Juxtaposed Erasures

(x-Posted in the Columbia Poetry Review blog)

Janet Holmes, author of The Ms of My Kin recently visited Columbia College to read at the Spring poetry reading series. I had the opportunity to ask her some questions about her book. I warn you now, there are spoilers ahead. If you wish to enjoy her book to the fullest, I urge you to ignore this post until you have read it for yourself! As an editor, Holmes knows how to craft the book with intent; there is something to be said about the experience of reading it fresh from cover to cover.
The Ms of My Kin is a bold collection of erasures of Dickinson’s poems from the time of the civil war: 1861-1862. Holmes used Dickinson’s writings to voice her own feelings on the current war. When asked about this, she stated that she could not find the words for herself-as it is difficult to write of something that is so close-so she had to borrow those of Dickinson. The epigraph states it simply in Dickinson’s own words: “If it had no pencil/Would it try mine—” Almost a permission from Dickinson.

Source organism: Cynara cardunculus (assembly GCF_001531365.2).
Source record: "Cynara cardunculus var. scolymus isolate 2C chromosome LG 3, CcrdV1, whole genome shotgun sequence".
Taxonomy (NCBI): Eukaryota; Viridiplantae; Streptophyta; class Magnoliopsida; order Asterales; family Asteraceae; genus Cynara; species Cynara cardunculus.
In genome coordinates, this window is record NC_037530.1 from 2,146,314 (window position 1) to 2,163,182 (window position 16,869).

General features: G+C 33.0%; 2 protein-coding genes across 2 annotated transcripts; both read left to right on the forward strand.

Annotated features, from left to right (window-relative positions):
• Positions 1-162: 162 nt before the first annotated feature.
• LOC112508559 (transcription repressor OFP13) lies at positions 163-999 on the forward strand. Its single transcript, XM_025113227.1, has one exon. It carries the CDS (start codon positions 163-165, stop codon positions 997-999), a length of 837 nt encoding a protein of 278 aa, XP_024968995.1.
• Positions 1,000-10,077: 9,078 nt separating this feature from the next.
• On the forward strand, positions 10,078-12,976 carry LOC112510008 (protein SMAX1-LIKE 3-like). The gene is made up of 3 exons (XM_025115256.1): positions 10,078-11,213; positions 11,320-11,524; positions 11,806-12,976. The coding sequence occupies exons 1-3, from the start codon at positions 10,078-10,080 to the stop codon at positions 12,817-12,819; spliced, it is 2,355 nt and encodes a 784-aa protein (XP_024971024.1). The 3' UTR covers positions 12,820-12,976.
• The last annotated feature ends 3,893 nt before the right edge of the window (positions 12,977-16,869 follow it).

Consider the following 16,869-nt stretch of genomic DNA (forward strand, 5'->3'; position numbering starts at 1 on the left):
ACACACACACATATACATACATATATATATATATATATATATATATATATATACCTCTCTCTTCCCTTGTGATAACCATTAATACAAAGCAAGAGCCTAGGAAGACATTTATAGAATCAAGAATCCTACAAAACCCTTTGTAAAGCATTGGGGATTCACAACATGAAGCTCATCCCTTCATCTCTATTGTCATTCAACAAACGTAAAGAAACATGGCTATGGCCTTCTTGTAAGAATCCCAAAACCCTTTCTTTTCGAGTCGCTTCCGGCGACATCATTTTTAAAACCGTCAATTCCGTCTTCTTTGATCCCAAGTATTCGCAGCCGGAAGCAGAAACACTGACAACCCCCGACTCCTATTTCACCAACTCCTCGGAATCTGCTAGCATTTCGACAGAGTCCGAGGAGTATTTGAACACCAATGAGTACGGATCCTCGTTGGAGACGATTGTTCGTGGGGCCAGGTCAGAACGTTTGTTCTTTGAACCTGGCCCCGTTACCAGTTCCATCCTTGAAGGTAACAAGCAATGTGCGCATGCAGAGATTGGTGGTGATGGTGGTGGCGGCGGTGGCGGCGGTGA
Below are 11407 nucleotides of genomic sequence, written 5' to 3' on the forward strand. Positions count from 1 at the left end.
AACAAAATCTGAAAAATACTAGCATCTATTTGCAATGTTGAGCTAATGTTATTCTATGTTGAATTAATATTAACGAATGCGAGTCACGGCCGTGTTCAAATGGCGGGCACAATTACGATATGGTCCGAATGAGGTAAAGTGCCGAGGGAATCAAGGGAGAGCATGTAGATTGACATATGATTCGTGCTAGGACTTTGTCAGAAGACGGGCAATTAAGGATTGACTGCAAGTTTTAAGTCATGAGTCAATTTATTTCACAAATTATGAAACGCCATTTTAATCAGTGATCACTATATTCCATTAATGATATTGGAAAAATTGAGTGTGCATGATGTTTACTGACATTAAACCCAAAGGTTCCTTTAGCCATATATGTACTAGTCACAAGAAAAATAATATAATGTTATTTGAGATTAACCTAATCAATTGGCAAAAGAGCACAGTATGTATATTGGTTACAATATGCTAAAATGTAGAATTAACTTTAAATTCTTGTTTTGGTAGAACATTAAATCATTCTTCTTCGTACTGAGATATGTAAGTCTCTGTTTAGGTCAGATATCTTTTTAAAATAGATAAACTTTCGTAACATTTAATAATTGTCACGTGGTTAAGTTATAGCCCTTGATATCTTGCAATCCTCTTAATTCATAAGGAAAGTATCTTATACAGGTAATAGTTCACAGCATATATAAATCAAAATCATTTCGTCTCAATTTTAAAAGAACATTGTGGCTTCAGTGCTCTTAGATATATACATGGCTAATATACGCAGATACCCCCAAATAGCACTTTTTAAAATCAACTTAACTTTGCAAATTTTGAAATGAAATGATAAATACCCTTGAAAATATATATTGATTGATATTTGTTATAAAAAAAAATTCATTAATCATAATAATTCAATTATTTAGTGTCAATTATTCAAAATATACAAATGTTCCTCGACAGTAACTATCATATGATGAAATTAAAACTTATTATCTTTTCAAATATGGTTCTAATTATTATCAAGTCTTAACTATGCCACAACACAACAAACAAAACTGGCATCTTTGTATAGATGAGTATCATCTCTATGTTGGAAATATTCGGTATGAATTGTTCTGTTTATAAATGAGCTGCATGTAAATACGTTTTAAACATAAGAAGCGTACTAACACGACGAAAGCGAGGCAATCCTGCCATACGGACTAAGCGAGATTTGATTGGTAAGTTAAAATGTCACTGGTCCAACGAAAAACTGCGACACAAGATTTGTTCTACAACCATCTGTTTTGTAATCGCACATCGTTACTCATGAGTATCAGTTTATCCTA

Holmes selects stark and specific connections from Dickinson’s work to create a commentary on current events that goes between harrowing and mischievous—both characters drawn from Dickinson’s own work. Although The Ms of my Kin is an erasure, Holmes specifies that the words are all still there—they are merely whited out. I like the thought that, while printing, perhaps the press considered these white letters as a musician would the rests noted in a piece of music (another type of manuscript).

Travis Macdonald brings us another erasure, but rather than commenting on current events through another poet, he comments on them with their own literature: the 9/11 Commission Report. As Holmes whites out text, Macdonald sometimes redacts, which reflects the nature some of the US Government actions concerning the war. He leaves few words, but they hold great weight. A small selection of O Mission Repo (with grey lettering rather than redaction) is forthcoming in Columbia Poetry Review, no. 23.

To read more about or purchase either of these books, click their images.

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About abi nighthill

Abi has a BA in Poetry from Columbia College Chicago.
This entry was posted in Poetry and Nonfiction, Reviews, School. Bookmark the permalink.

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